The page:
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Hollywood’s Love Affair with Tahiti

October 30, 2018 Resort News No Comments Email Email

Tahiti has become a Mecca for moviemakers all over the world seeking idyllic settings, reliable weather, diverse locations, local talent and a destination like no other on the planet.

Over the years Hollywood has featured The Islands of Tahiti in a range of productions, from blockbuster movies such as the 1962 remake of Mutiny on the Bounty starring Marlon Brando, to reality televisions series such as Keeping Up with the Kardashians in 2011. And the relationship with Hollywood goes way, way back – further than you may think.


Hollywood’s love affair with Tahiti started back in 1927 when actors Monte Blue and Raquel Torres starred in the American silent film adventure romance White Shadows in the South Seas directed by W.S. Van Dyke. The film was the first of its kind for a Hollywood film company, not only to be shot so remotely but also to include a pre-recorded soundtrack, a groundbreaking step for Hollywood film of the time.


In 1935, the first Hollywood version of Mutiny on the Bounty was filmed, which in the years to follow was remade several times. The most famous remake in 1962 saw a significant boom to the Polynesian economy and not only left a lasting impression on the residents of Tahiti but also for leading actor, Marlon Brando, who, while scouting locations for the film fell in love with the Island of Tetiaroa Atoll.  Brando in the years to follow took out a 99-year lease on Tetiaroa Atoll from the French Polynesia government and built a small village on Motu Onetahi in 1970. The village became a place for Brando’s friends, family and scientists who studied the Atoll’s ecology and archaeology. Over the years, the facilities were upgraded, and opened to the public in 2014 as one of the most exclusive and luxury resorts in the world, The Brando.


The year 2008 saw the filming of the blockbuster Couples Retreat produced by Universal Studios, starring comedy royalty Vince Vaughn, Kristen Bell and Jason Bateman. The film was shot at the picturesque St. Regis Resort Bora Bora, which appeared onscreen as the “Eden” resort. Couples Retreat was one of the highest grossing films for Universal in 2009.


The highly acclaimed 2009 American science fiction film Avatar, which became the highest-grossing film in history has roots (literally) in Tahiti, with director James Cameron said to be inspired by the Banyan trees of Tahiti, depicted in the film as the O, the sacred Tree of Souls (Na’vi name: Vitraya Ramunong). The sacred tree in the film is an enormous, spiritually significant organism worshipped by the residents of Pandora, which is not dissimilar to the actual history of the Banyan tree and the Marquesas’ Islands, Tahiti. In the 19th Century when missionaries first arrived in Tahiti, Tahitians grew their hair long in the belief it gave them strength. The elite members of society would travel to the islands to connect their hair to the banyan roots dangling from the tree then sit on the large stones in a deep sense of being connected to nature, to their source (as seen in Avatar).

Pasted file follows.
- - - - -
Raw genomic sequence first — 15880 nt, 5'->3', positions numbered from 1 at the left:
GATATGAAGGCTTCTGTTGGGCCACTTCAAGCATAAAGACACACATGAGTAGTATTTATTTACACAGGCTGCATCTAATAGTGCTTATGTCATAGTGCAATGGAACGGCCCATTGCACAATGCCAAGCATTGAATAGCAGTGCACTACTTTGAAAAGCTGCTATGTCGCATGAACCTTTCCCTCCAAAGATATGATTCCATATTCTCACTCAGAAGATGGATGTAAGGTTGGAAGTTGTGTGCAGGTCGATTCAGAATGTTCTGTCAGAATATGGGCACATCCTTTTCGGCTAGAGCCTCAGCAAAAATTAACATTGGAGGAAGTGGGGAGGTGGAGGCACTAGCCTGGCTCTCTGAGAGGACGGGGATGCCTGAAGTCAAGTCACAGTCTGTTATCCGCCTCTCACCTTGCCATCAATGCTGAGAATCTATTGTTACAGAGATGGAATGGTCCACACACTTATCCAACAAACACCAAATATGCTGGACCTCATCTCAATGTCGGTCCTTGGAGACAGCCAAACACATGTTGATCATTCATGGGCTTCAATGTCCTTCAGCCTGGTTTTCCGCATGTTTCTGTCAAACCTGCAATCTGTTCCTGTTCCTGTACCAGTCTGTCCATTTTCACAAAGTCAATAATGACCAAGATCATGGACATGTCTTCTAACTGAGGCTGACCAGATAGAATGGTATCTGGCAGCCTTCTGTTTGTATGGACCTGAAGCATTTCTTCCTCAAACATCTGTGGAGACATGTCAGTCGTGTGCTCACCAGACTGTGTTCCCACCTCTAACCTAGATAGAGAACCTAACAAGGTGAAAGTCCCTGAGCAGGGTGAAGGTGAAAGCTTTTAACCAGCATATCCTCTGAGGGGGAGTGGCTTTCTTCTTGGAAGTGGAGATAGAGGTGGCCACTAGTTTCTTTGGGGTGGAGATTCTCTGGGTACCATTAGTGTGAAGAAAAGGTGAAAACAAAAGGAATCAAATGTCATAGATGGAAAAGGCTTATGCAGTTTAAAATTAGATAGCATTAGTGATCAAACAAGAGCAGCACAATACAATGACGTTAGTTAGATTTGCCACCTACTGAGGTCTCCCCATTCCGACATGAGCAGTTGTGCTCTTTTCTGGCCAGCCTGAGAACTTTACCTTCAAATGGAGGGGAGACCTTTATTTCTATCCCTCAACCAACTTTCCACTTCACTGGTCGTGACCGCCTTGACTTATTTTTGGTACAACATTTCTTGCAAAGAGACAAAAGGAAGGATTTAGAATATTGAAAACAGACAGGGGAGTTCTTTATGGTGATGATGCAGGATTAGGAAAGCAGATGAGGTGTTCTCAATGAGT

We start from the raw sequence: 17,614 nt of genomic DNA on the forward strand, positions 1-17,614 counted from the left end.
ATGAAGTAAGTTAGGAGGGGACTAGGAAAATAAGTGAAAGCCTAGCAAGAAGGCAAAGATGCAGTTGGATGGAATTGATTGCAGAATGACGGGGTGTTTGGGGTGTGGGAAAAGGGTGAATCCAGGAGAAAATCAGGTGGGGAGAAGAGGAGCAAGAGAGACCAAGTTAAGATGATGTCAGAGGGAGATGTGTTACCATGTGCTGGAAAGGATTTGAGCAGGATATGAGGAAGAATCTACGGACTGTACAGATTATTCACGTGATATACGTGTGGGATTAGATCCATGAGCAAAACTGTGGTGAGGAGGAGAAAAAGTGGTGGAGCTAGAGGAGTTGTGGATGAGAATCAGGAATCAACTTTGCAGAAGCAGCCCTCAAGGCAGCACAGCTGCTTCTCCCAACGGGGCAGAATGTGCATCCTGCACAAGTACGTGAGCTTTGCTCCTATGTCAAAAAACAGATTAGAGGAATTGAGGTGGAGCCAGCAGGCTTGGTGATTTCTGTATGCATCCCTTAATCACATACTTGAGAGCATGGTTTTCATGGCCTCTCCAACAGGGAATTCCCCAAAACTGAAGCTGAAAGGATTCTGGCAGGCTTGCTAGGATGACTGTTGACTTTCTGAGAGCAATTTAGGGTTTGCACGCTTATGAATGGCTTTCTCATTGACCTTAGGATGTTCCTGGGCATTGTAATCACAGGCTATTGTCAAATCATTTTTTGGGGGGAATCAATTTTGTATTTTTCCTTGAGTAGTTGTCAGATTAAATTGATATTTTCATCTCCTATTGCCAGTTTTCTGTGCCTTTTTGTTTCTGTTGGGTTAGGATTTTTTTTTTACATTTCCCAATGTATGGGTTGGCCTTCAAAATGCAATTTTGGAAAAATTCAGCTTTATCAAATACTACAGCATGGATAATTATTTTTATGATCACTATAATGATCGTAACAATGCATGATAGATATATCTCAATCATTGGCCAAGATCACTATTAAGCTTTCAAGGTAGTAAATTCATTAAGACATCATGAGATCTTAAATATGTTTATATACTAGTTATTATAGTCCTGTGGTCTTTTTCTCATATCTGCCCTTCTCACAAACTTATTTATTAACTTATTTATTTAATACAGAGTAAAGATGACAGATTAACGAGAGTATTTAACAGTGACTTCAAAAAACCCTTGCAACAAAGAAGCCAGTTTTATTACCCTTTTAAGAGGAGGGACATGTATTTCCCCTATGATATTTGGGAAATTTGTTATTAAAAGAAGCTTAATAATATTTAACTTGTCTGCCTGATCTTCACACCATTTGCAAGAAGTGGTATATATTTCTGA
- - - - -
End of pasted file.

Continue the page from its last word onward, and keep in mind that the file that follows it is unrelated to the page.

Fast-forward to 2016 and the release of the academy award-nominated Walt Disney digital film ‘Moana.’  The inspiration for Moana came from many islands, including Tahiti, Hawaii, Samoa and Fiji. However, the Tahitian islands of Tetiaroa and Bora Bora were two of the most significant reference points for locations in the film’s story.

The Island of Tetiaroa Atoll, home to The Brando, is mostly untouched and was used as a critical reference point for the fictional island of Motunui. Moana’s father frequently tells her that there is no need to travel outside the reef because the island provides for them. The enclosed lagoon of Tetiaroa Atoll is a great reference point for this type of closed ecosystem.

Inspired by the ancient caves found on the island of Tahiti Iti, the film provides a link between Moana and her people’s lost culture, which is represented by a cave filled with a hidden fleet of large canoes. The mystery Moana unlocks is representative of the little-known history of early seafarers who first arrived in Tahiti, and who, due to isolation developed a unique cultural identity of their own, Polynesian, and later sailed to the far reaches of the Pacific Ocean.

As Moana grows up, it’s easy to see how Otemanu is also a reference point for Moana’s fictional island Motunui. Otemanu is one of the South Pacific’s most iconic landmarks located in Bora Bora.

For movie lovers and big and little kids alike, it’s a thrill to take inspiration from Hollywood and see the islands for yourself, visiting the mainland and checking out the fabulous locations of these famous movies.

Feeling inspired to plan your own holiday inspired adventure?

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